“Business as usual” as competition law should be retained post-brexit for vehicle sales and maintenance explain Fleet assist.

The fleet industry and garage network has nothing to fear in the near future with no shake-up in competition law governing vehicle distribution and maintenance as a result of Brexit, according to Fleet Assist, the leading supply chain management specialist.

The company provides service, maintenance and repair (SMR) solutions to a significant number of the UK’s major contract hire and leasing companies and vehicle rental operators collectively supplying more than one million vehicles to customers nationwide.

Fleet Assist provides those leading contract hire and leasing companies and rental organisations with a network of more than 5,000 franchise and independent service outlets which undertake SMR work on company cars and vans. The network is supported by a contact centre and technical authorisation services as well as industry leading data analytics.

Answering concerns from some partners – contract hire and leasing companies, rental organisations and network garages – that the UK’s departure from the European Union could signal the end of Block Exemption rules and subsequent changes in current regulations, Fleet Assist said given the information available it should be “business as usual”.

That’s because post-Brexit the UK Competition and Markets Authority has said that European Union Block Exemption regulations will be retained in UK law under the terms of the European Union (Withdrawal) Act 2018.

Existing European Union competition law means:

  • Motor manufacturers are able to create networks of selective and exclusive dealerships, provided that they do not contain any serious restrictions of competition.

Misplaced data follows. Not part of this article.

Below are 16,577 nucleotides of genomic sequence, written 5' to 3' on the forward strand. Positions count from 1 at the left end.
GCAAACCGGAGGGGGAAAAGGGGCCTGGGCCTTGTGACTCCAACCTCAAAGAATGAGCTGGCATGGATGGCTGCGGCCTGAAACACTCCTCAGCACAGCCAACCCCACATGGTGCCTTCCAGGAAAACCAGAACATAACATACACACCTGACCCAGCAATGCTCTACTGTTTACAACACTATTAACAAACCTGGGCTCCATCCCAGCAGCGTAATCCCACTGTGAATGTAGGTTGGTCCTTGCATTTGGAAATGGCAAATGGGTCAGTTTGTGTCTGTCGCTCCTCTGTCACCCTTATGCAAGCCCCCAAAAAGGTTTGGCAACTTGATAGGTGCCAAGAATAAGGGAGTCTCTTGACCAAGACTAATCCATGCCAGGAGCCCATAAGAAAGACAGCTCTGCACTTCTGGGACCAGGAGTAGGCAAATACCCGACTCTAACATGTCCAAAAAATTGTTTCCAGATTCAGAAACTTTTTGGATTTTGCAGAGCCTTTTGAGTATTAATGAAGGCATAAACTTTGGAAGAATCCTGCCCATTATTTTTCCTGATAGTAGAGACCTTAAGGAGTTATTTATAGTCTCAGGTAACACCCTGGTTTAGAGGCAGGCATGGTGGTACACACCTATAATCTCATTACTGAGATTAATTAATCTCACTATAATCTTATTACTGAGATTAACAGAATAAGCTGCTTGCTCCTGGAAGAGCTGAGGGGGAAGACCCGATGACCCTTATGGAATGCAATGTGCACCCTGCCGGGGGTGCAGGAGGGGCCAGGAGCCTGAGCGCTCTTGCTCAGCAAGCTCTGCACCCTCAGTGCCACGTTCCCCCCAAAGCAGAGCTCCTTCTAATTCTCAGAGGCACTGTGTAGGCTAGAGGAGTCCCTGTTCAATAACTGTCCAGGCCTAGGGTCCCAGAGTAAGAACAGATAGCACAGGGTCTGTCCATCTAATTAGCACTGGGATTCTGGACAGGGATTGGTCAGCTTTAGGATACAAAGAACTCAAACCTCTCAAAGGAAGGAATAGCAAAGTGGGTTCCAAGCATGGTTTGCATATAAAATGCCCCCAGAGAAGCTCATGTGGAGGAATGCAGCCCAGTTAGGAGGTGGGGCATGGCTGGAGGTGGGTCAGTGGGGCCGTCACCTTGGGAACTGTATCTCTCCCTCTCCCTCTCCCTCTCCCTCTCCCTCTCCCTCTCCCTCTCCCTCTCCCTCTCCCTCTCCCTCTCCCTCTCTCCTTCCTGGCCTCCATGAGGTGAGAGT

• Motor manufacturers have to provide authorised repairers with access to technical information and spare parts. This regulation is particularly important as it gives independent garages and fast-fits access to manufacturer information on SMR and also applies to the sale of spare parts.

Prior to implementation of the so-called Bock Exemption governing SMR and parts, vehicles were required to be serviced or repaired at a main dealer or there was a risk of invalidating warranty. That allowed main dealers a monopoly on all warranty and service work, and triggered allegations of price fixing.

The Block Exemption regulation applicable to SMR covers all service and maintenance during the warranty period and parts and allows vehicle owners/operators more flexibility in selecting where they can get vehicles serviced or repaired.

Thanks to that legislation, SMR work no longer has to be carried out by a main franchise dealer to maintain warranty validity as long as a garage/fast-fit undertaking the work uses original equipment or matching quality parts, and records as doing so, and completes the work in accordance with a manufacturer’s service schedules.

As a result of the retention of European Union regulations within UK law, the motor industry relevant Block Exemptions will remain in force domestically and the respective European Union expiry dates preserved. The expiry date of the regulation relating to vehicle sales is May 31, 2022 with a one-year transitional phase. The expiry date of the law relating to SMR and parts is May 31, 2023.

The Competition and Markets Authority’s has said that it “expects to consult on the Block Exemptions as they expire in order to provide advice to the Secretary of State”.

Vincent St Claire, managing director, Fleet Assist, said: “Whether the Government of the day renews current trading laws as they stand under Block Exemption or goes for another option remains to be seen. However, in the immediate aftermath of Brexit and the UK departing the European Union there should be no change so it is business as usual.”